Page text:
Skip to main content
Burger menu bars Cross to close menu

Creating long-term solutions post-pandemic

Two projects, supported by funds raised through Oxfordshire Homeless Movement (OHM), helped people experiencing homelessness and vulnerably housed people transition successfully from emergency Covid-19 accommodation, to an independent life in their own self-supported housing.

Matched by funds from Oxfordshire Community Foundation, OHM raised over £150,000 at the start of 2020, which supported people experiencing homelessness who had previously been housed during the Covid-19 pandemic, improve their lives for the long term.

A share of the money set up a new impact fund, which proactively identifies projects that increase ‘move-on’ housing and prevent homelessness. Despite the changes brought about by the pandemic during this time, two applications stood out as being immediately transferable to the environment at the time: local charities Aspire and ACT were awarded grants totalling over £54,000.

Both projects built on the fact that during Covid-19, it was necessary to bring all rough sleepers inside to keep them safe, and to close some of the communal sleeping areas in the city’s homeless shelters. As a result, Oxford’s rough sleepers were housed in hotels and student accommodation in the city. These two projects addressed what happened next: using a housing-led approach, where access to stable accommodation is not dependent on overcoming the problems that led a person to become homeless, but rather they are supported to address their problems knowing they are safe and warm first.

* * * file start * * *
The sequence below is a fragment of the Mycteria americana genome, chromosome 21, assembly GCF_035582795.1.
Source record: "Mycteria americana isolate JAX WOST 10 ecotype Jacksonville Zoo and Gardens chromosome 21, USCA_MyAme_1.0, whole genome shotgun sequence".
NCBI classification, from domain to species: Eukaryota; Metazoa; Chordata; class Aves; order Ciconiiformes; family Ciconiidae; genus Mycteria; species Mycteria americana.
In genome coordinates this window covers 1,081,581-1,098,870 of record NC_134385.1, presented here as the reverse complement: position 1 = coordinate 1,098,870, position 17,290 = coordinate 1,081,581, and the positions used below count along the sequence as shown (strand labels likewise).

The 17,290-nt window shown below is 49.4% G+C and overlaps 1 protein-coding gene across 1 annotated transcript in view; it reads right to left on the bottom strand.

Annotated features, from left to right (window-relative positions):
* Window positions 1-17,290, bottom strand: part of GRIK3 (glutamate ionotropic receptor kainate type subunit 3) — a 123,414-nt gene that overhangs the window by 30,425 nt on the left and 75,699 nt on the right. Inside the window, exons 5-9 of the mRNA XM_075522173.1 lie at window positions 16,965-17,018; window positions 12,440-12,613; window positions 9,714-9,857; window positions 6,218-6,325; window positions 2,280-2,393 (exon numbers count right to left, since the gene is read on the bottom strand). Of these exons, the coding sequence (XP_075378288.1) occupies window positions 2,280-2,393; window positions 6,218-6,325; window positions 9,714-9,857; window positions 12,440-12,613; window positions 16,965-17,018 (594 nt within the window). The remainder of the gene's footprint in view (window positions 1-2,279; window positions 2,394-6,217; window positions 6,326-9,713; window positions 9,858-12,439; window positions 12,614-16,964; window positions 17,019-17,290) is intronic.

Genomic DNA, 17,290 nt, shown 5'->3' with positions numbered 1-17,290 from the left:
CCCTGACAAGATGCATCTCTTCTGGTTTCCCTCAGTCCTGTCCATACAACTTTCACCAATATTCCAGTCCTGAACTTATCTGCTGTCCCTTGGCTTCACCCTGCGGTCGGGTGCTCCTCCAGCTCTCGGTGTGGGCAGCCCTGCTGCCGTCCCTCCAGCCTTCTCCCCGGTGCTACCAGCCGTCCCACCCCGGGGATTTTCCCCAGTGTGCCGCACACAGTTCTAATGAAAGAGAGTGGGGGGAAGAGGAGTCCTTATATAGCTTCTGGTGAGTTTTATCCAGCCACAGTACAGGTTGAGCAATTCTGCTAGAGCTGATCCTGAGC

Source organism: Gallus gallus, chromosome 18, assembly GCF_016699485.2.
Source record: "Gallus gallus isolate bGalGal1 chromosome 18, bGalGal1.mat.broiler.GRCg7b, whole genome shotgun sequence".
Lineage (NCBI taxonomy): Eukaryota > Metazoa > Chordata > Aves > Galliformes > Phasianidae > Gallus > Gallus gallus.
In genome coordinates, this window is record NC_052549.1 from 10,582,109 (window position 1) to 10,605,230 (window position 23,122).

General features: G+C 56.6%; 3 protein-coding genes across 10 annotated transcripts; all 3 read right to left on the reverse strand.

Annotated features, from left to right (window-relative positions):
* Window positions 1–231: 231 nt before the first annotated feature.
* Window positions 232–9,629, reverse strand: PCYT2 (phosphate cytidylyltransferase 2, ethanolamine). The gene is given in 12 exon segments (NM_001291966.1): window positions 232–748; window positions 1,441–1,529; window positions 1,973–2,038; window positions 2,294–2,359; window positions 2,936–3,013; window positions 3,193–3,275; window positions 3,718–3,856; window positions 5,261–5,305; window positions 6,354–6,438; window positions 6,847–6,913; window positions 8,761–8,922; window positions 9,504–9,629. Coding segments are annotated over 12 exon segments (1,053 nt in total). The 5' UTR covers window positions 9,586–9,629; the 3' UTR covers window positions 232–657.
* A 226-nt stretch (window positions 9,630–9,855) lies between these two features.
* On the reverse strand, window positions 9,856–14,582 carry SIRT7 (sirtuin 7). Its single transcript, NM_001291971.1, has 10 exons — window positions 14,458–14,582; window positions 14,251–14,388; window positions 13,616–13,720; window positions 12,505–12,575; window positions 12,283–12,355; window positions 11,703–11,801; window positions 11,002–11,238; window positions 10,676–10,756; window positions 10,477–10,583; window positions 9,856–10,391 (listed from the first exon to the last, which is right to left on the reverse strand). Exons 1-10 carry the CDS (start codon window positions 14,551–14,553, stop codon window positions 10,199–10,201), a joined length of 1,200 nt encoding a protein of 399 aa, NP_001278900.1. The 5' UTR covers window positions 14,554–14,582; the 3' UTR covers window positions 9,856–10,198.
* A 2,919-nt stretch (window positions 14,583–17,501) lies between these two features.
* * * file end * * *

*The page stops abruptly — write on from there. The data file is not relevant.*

Both charities worked with landlords in the city to provide affordable rentals to people experiencing homelessness. Once housed, beneficiaries were given the support they needed to tackle addictions and mental health issues, improve their physical wellbeing, manage their finances and gain work experience. Beneficiaries were assisted in practical concerns such as drawing down housing benefit and accessing ID.

ACT Chair Chris Gillies commented: “Each individual presenting to us has a unique story with a variety of often complex needs. Very occasionally individuals are supported towards independence within a year, but more often than not they require several years of support. We build strong, supportive relationships with each tenant, liaising carefully with our teams and partners to evaluate each person’s progress towards independence and readiness to move on.”

Aspire CEO Paul Roberts said: “Our experience in supporting highly vulnerable people has shown us that a person-centred and intense approach is crucial to help each person live independently. Once they move on, we stay in touch. They are encouraged to access Aspire’s wider support to build their skills, confidence, self-esteem and employability.”

OHM continued to plan fit-for-purpose accommodation, and considering needs, sources and costs once the emergency support ended. OHM's advisory panel of people with lived experience of homelessness (LEAF) continued to be involved in every aspect of its decision-making.

To ensure that we can continue making an impact to the lives of those experiencing homelessness in Oxfordshire post-pandemic, please consider donating to us today